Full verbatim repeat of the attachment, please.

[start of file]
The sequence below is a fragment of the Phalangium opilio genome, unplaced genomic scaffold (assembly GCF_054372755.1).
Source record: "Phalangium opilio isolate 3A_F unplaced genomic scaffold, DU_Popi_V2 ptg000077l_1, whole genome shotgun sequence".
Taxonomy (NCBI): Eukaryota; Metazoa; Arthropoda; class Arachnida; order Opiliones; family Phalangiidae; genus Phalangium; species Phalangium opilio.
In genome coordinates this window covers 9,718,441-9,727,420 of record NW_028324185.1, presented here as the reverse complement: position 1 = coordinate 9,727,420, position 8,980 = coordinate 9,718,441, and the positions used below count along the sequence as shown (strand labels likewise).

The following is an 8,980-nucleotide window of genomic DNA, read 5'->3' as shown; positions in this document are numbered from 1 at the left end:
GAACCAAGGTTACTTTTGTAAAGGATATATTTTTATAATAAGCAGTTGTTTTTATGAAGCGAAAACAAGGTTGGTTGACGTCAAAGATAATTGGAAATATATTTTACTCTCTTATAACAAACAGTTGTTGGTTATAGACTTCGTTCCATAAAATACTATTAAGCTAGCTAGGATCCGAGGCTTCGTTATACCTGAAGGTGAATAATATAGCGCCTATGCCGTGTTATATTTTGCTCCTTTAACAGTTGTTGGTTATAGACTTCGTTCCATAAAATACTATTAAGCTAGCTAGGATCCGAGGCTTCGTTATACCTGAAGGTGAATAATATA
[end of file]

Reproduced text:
The sequence below is a fragment of the Phalangium opilio genome, unplaced genomic scaffold (assembly GCF_054372755.1).
Source record: "Phalangium opilio isolate 3A_F unplaced genomic scaffold, DU_Popi_V2 ptg000077l_1, whole genome shotgun sequence".
Taxonomy (NCBI): Eukaryota; Metazoa; Arthropoda; class Arachnida; order Opiliones; family Phalangiidae; genus Phalangium; species Phalangium opilio.
In genome coordinates this window covers 9,718,441-9,727,420 of record NW_028324185.1, presented here as the reverse complement: position 1 = coordinate 9,727,420, position 8,980 = coordinate 9,718,441, and the positions used below count along the sequence as shown (strand labels likewise).

The following is an 8,980-nucleotide window of genomic DNA, read 5'->3' as shown; positions in this document are numbered from 1 at the left end:
GAACCAAGGTTACTTTTGTAAAGGATATATTTTTATAATAAGCAGTTGTTTTTATGAAGCGAAAACAAGGTTGGTTGACGTCAAAGATAATTGGAAATATATTTTACTCTCTTATAACAAACAGTTGTTGGTTATAGACTTCGTTCCATAAAATACTATTAAGCTAGCTAGGATCCGAGGCTTCGTTATACCTGAAGGTGAATAATATAGCGCCTATGCCGTGTTATATTTTGCTCCTTTAACAGTTGTTGGTTATAGACTTCGTTCCATAAAATACTATTAAGCTAGCTAGGATCCGAGGCTTCGTTATACCTGAAGGTGAATAATATA